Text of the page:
Biodiversity is a vital component of the ecology that is inextricably related to individual existence. When it comes to IPR, it is among the most important aspects that offer acknowledgement and privileges for advancement, and when it comes to species, almost all of the justifications and regulations are on the dark terminal. However, the existing regulations must be updated to provide adequate security for emerging developments in areas such as ecology. It is well acknowledged how utilizing environmental assets is extremely useful to humans. The adoption of every new legislation carries the difficulty of putting it into effect. And though, much furthermore intimidating is the mission to verify the smooth feasibility of the latest legislation with that of already existing provisions. Identifying good synergy among IPRs and biodiversity is a sophisticated and highly logistically complicated task. Despite this, significant improvement has been achieved in recent times. Yet, as evidenced by simply discussing one of the most critical topics in the debate including some of the most significant procedures in which this conversation goes on, reaching the CBD goals, significantly about cooperation, continues a target that is distant from being realized. The sole path here is for such a gradual strategy to have a harmonic formulation of both legislation such that the purposes of both laws can be realized simultaneously.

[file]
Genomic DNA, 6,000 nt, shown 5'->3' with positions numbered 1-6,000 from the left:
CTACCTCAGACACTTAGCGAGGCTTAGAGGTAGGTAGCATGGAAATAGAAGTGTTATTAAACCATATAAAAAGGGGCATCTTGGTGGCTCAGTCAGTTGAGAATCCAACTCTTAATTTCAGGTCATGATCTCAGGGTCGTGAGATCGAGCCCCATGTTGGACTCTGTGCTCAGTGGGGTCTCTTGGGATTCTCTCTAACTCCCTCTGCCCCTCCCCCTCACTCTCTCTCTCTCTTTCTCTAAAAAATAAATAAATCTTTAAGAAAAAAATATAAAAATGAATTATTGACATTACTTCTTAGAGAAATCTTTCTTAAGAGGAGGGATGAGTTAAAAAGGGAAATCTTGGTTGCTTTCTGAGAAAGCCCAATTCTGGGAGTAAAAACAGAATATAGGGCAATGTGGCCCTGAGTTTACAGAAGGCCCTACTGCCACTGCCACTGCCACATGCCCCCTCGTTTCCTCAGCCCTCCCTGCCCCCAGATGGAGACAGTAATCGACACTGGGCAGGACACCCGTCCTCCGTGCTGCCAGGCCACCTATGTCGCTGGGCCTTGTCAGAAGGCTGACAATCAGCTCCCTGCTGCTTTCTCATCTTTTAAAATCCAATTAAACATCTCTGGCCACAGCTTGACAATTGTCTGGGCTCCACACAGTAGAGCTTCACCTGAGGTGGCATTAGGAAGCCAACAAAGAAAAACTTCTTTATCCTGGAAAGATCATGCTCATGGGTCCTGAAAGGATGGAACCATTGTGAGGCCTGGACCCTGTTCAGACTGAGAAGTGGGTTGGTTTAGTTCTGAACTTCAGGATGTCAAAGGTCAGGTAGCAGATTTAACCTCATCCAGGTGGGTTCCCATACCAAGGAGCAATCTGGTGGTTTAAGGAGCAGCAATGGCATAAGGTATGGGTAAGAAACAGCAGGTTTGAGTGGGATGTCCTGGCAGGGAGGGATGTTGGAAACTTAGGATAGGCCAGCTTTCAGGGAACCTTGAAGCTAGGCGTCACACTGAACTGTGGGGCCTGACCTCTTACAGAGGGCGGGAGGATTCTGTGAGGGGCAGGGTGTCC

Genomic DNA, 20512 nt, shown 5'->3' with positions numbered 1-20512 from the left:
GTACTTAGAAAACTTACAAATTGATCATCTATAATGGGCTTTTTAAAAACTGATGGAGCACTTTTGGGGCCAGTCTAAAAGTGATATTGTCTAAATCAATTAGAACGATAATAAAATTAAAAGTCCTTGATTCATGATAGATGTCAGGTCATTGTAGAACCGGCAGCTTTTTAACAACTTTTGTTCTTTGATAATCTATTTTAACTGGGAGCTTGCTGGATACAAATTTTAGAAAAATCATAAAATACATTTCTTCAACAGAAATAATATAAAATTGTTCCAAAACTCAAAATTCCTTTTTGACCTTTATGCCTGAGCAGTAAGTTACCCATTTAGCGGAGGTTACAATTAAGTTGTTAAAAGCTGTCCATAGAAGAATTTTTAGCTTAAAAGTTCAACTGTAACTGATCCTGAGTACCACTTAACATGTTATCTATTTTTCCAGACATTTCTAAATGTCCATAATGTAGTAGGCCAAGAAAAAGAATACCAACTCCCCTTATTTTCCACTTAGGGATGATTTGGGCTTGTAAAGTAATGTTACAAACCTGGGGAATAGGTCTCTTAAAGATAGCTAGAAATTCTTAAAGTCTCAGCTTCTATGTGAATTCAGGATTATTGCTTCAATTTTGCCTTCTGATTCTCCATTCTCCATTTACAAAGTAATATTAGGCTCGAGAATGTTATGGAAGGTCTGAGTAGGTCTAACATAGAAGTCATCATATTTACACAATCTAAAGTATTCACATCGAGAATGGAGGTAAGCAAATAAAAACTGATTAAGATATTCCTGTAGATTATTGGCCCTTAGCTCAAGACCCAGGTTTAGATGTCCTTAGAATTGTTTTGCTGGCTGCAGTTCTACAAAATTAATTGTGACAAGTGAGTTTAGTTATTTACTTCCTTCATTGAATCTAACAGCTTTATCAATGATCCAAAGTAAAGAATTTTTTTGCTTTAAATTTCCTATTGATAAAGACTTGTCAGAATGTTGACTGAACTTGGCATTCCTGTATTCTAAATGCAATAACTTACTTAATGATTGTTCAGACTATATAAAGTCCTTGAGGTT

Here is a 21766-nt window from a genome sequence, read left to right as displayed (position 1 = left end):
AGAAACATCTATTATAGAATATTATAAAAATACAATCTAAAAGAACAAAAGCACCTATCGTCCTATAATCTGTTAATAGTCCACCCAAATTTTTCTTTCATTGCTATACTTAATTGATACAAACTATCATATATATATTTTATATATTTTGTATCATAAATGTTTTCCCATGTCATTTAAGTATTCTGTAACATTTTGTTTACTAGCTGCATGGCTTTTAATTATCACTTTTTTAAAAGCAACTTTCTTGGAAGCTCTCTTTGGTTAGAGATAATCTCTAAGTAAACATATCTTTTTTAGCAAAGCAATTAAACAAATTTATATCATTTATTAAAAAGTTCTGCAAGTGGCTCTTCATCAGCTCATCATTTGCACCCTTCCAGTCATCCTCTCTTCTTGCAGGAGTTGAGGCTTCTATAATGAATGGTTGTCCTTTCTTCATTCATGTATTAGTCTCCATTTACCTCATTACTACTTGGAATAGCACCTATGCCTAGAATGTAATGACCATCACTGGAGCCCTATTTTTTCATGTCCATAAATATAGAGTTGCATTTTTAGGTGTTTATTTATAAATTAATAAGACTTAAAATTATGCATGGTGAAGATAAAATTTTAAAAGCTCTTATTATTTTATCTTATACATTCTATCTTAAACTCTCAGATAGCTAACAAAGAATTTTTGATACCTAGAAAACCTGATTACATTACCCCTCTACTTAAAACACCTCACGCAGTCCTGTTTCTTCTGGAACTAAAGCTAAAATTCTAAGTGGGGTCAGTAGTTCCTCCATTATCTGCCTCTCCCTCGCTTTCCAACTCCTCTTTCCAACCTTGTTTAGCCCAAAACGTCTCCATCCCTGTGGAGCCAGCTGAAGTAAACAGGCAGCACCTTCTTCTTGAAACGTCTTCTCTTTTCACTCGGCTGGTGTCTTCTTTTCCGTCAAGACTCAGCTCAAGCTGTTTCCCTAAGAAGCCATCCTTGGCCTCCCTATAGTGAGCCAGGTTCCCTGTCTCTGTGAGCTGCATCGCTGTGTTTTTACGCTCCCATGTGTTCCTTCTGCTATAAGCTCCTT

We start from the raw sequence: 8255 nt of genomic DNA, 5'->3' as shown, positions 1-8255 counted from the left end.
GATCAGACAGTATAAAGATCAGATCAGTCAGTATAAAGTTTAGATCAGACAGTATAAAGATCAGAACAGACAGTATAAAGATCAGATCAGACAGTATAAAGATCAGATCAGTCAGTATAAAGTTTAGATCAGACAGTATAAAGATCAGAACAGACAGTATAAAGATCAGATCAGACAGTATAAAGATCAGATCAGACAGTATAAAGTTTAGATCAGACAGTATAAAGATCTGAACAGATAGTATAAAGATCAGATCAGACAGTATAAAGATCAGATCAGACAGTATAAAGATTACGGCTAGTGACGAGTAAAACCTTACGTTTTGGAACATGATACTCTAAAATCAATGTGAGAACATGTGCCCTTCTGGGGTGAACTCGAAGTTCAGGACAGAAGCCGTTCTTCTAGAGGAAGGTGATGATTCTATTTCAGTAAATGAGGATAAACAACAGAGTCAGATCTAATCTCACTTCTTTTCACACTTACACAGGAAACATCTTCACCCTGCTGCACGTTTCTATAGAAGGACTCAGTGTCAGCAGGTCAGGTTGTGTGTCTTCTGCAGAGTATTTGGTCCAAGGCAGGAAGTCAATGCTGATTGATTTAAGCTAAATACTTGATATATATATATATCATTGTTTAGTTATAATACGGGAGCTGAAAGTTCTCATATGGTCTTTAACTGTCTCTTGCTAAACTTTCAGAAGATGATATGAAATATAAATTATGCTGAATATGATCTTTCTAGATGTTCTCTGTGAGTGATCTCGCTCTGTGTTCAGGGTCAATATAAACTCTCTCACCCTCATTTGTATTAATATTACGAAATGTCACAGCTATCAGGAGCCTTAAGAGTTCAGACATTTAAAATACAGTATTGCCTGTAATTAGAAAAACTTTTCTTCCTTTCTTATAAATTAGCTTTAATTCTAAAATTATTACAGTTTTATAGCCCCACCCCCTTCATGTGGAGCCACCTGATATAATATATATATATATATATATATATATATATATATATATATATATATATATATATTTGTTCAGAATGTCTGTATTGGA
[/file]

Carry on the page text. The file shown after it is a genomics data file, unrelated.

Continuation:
Author(s) Name: Abjot Kaur (Punjab School of Law, Punjabi University, Patiala)
 Sabuj Kumar Chaudhuri ‘The Impact of IPR on Biodiversity’ (June 2003) <https://www.researchgate.net/publication/28805051_The_impact_of_IPR_on_biodiversity> accessed on 24 April 2022
B.Jayasuriyan ‘THE ROLE OF IPR IN PROTECTION OF BIODIVERSITY ON THE INTERNATIONAL LEVEL’ (August2021) <https://www.google.com/amp/s/lasenatusscriptors.com/2021/08/31/the-role-of-ipr-in-protection-of-biodiversity-on-the-international-level/amp/> accessed on 24 April 2022